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This project is a game for the JS13K 2018 competition. It's currently weighing in at 12,911 bytes.

For best performance, use Chrome.

It is built on top of the Ga game engine and uses most of the core engine as well as a few extra plugins, most notably the makeTiledWorld method to assemble the game level.

The game level was built in Tiled. Any new level could be swapped in using the files in the assets directory. One caveat to know is that all tiles in a level must be occupied, hence the presence of a completely transparent 'air' tile in the tileset.

The enemy AI uses Dijkstra's algorithm, a slightly modified version of the one found here.

Run & Build

Run with npm start from the game/ directory.

Build with npm run build to minify and copy files to dist.

The source files are in game/src. All Ga code is in ga.js, all other code is in main.js, including a condensed copy of world.json. The other two required files are index.html and tileset.png.

The Good

The best thing about this game (for me) is that it's a finished piece. I have a bad habit of starting personal projects and not finishing them, so was excited to use the competition as a motivation to complete a game.

A challenge was figuring out the enemy ai. I haven't had much opportunity to work with algorithms and graphs. After some reading I identified Dijkstra's as a good solution, but was having a hard time visualizing the game level as a graph. It took some tinkering before realizing that I could build the graph nodes from each tile and its neighbors, and it was cool to see how small changes in the graph construction (adding or preventing certain types of tiles) changed the enemy behavior.

There were a lot of moving parts in the game, and I kept a running list of what the smallest pieces were and how they would be assembled into the bigger picture. This helped make the larger tasks more manageable.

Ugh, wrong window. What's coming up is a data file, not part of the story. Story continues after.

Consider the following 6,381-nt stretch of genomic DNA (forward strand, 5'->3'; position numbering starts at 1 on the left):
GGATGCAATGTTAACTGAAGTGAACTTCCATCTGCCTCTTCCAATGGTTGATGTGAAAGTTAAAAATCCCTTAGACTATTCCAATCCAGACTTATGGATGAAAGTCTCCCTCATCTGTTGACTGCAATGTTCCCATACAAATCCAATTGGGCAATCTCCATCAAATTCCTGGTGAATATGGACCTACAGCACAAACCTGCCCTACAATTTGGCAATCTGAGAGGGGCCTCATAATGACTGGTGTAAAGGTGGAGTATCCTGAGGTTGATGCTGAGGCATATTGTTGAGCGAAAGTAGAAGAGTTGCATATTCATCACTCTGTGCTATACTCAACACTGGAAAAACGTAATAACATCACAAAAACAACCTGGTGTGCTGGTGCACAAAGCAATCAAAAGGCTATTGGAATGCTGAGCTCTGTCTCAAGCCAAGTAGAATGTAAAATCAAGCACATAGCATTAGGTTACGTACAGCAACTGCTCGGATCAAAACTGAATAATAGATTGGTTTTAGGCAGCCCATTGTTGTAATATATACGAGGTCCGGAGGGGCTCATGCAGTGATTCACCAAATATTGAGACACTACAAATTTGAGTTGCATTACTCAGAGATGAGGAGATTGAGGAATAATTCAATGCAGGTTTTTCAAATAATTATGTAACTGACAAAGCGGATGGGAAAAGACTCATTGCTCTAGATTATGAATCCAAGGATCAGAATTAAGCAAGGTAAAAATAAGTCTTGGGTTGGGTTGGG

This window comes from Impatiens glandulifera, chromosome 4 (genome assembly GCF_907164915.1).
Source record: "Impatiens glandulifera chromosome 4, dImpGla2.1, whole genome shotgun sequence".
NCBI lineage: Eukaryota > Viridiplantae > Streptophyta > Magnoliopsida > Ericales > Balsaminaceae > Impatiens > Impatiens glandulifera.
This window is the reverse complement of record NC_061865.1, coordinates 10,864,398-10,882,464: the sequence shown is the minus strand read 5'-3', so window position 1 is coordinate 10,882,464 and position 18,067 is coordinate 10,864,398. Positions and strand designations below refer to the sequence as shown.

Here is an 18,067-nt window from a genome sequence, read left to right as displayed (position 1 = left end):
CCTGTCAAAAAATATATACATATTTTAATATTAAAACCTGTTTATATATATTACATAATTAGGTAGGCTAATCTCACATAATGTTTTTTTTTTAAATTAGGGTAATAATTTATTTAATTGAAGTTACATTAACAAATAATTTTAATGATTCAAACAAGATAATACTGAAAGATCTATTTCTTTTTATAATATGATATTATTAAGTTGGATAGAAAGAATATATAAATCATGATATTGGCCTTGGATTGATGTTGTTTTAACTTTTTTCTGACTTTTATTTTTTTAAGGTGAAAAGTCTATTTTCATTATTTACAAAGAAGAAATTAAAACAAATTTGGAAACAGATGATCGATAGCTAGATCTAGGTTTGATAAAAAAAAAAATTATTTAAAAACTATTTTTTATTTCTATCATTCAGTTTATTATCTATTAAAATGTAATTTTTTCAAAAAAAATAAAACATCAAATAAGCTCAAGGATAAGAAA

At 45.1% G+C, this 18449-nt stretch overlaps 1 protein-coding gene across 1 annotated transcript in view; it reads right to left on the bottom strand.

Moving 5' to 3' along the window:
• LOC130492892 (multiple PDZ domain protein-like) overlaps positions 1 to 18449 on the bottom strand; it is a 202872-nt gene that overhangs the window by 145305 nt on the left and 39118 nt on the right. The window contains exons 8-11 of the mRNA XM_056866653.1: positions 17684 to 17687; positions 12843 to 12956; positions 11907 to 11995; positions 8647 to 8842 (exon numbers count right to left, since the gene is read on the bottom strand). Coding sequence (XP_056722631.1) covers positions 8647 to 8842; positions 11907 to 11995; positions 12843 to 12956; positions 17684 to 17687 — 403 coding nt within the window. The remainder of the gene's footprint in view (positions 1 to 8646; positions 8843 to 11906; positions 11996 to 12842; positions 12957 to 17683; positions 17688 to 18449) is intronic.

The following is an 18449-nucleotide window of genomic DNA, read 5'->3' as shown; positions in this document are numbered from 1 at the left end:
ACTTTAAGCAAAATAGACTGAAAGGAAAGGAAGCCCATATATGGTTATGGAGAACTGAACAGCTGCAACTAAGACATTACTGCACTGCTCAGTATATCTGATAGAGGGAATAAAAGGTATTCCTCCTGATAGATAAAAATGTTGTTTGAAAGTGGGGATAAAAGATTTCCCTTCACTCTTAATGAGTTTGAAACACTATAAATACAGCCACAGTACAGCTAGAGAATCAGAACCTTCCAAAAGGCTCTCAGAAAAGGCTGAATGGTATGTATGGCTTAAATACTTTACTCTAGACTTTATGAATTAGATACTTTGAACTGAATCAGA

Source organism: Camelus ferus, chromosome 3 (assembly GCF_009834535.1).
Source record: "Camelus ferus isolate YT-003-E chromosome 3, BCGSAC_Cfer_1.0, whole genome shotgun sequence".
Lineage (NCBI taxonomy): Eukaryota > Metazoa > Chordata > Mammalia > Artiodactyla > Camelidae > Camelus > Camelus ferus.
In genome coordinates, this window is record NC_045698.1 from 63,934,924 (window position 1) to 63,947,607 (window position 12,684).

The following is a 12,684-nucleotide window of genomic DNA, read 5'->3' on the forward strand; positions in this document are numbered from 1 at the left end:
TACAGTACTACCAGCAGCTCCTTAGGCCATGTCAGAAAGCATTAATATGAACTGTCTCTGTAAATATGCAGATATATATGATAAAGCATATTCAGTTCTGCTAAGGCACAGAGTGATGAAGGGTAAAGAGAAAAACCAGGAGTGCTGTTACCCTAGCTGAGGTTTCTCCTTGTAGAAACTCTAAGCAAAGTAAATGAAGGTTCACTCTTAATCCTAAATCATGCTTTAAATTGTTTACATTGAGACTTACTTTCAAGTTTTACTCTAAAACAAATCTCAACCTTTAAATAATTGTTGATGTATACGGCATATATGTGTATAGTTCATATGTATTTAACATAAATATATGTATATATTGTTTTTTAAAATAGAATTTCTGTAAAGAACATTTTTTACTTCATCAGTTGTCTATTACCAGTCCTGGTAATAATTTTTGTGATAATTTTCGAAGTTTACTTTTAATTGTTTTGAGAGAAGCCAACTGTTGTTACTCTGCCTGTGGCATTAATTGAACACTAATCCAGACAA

Ga was a great catalyst to get this going. While there were situations where it was a bit more opaque that I'd have liked, the framework allowed me to spend far less time on the low-level implementation that would have been possible without it.

Also good is the stability of the game. I haven't been able to crash it or freeze it throughout testing.

Key takeaways:

  • You can do it
  • Break large problems down into smaller pieces
  • Testing pays off in eliminating headaches later on

The Bad

As above, building the graph from each tile individually is inefficient and lead to a large graph and a lot of processing when enemies recalculate their paths. Especially problematic in the current version is the situation where enemies have no path to the player. Two potential solutions are:

  • A graph built on tiles that sensibly group into a large node.
  • Additional metadata for each node that can inform smarter pathing.

The graph is also static, which means that when the player is within a destroyed tile the enemies can't find a path to the player. This could be solved by adding the destroyed tile into the graph temporarily, but I haven't had time to get around to it.

There is a tendency in javascript development that I think is prevalent to want to grab example code and jam it in as a final solution. I'm certainly guilty of this, but it's neccessary to do more than skim tutorials to snip code for a robust solution. I still haven't fully internalized everything the Djikstra algorithm is doing, which make it hard to tune it for performance.

The level code was significantly larger than I expected. I would have liked to have included several levels that eased the player into the game, but couldn't accomodate them due to the size of the JSON files :(

Key takeaways:

  • There's always more to learn (take the time to do so)
  • The harder it feels to understand, the bigger the payoff (especially for optimization)

The Ugly

Code structure & orgnization is essentially non-existant. It wouldn't be an easy project for someone else to go in and understand, let alone edit (that includes myself in 6 months).

Lack of structure also made it challenging to be sure that changing some code woudln't affect something seemingly unrelated. Unit tests actually would have been very convenient, although I wouldn't have had the time to include them.

I didn't create a build system right away, and when I finally got around to that step I had to do a lot of refactoring to get the files structured in a way that worked with Webpack.

Key takeaways:

  • Spend time to organize code into logical classes and methods
  • Create a sensible build pipeline and then organize code to work within it, rather than the other way around.